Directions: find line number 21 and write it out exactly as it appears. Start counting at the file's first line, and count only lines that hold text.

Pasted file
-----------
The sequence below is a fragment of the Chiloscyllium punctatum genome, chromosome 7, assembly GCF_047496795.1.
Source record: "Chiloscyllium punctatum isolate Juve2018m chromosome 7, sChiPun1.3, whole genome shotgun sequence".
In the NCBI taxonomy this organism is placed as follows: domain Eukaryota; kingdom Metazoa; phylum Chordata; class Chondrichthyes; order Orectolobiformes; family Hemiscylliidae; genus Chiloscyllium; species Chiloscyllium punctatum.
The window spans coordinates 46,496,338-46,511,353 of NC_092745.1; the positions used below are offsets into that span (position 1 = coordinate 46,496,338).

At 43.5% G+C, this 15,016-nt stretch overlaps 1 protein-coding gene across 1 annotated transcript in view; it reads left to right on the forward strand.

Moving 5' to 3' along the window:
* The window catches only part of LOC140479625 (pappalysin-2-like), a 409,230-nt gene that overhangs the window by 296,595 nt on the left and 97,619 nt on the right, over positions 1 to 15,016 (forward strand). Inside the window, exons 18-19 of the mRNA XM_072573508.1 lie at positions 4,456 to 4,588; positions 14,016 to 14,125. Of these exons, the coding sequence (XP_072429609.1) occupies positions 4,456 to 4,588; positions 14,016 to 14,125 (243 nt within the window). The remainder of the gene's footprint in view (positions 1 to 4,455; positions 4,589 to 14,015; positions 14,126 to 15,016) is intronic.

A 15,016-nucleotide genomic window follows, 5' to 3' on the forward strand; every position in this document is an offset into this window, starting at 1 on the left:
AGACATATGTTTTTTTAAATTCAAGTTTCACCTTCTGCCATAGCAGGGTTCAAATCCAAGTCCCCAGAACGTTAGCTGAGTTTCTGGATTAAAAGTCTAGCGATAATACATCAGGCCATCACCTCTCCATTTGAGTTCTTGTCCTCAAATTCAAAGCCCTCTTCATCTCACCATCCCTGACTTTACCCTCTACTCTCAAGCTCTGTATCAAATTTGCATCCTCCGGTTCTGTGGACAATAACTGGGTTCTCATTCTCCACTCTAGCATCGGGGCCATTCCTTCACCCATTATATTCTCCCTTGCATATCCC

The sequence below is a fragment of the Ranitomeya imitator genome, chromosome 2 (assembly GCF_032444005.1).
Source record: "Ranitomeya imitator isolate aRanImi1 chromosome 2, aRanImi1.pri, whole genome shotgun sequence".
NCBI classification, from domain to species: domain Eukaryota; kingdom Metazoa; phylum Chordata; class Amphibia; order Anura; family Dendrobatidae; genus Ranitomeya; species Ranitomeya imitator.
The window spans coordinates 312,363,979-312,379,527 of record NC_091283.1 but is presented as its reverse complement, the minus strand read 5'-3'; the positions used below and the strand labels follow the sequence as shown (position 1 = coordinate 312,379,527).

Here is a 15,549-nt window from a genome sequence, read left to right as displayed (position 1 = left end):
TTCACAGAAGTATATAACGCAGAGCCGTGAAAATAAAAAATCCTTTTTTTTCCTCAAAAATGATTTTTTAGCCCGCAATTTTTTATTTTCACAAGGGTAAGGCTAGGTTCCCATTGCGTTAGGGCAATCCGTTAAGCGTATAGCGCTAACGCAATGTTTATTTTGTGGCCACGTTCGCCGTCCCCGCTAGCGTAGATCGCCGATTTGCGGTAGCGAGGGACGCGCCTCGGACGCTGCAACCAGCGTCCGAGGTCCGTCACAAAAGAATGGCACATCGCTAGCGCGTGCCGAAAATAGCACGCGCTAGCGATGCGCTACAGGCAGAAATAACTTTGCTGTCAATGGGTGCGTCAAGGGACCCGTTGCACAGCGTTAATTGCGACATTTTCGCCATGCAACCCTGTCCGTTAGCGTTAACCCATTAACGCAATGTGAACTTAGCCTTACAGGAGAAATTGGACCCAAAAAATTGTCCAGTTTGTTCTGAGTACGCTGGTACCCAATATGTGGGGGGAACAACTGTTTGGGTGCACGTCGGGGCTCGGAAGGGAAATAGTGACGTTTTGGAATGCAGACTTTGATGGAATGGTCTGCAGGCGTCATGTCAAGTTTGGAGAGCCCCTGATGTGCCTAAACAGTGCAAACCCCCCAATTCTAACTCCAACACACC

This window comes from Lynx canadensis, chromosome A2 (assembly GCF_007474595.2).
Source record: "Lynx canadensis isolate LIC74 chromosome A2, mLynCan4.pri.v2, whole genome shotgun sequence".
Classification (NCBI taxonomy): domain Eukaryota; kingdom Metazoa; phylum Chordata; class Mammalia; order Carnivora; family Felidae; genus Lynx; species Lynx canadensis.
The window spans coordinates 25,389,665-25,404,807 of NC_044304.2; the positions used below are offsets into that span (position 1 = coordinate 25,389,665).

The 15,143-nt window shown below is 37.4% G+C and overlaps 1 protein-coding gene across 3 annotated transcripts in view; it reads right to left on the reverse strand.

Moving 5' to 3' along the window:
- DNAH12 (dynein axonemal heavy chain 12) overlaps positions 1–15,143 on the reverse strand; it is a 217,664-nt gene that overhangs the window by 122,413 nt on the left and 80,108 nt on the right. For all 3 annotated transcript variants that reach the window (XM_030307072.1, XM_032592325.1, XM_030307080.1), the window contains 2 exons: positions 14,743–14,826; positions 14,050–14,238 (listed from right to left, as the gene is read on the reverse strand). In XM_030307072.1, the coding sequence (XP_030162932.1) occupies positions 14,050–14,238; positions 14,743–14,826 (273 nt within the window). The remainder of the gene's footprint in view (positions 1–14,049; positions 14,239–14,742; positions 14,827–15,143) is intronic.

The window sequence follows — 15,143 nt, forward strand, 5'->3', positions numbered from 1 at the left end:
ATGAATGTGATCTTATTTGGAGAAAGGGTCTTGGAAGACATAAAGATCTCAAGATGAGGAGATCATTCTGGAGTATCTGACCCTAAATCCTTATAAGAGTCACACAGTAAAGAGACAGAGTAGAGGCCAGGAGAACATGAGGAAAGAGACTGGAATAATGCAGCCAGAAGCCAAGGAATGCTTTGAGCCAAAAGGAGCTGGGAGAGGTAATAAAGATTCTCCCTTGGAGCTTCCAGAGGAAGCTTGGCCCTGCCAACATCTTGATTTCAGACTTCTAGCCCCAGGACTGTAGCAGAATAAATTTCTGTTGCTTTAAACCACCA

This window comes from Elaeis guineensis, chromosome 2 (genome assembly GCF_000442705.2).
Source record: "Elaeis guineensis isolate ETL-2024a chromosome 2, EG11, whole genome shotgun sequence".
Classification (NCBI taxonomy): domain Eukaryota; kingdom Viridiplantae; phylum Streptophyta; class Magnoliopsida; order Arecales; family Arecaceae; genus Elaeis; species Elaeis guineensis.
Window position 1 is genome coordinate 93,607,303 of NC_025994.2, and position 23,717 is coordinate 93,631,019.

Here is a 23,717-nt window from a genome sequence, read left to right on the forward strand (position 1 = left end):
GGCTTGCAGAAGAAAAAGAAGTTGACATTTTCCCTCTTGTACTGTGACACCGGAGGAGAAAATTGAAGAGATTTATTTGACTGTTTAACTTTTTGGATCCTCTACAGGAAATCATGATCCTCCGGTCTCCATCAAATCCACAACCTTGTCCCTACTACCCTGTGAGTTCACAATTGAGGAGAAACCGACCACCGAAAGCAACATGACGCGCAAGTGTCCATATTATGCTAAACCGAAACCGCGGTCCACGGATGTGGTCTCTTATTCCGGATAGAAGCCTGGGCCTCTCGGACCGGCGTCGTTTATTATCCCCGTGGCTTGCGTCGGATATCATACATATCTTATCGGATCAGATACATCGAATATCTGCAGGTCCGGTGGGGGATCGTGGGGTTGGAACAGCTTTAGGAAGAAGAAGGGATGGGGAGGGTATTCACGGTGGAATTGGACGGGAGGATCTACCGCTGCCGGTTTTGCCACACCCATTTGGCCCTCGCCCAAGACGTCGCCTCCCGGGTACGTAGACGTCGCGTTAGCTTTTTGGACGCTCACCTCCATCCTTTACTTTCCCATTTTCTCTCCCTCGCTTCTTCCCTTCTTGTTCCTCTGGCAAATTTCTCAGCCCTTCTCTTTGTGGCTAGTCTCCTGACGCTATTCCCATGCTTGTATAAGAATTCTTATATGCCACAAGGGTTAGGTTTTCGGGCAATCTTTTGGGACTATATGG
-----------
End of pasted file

Moving 5' to 3' along the window: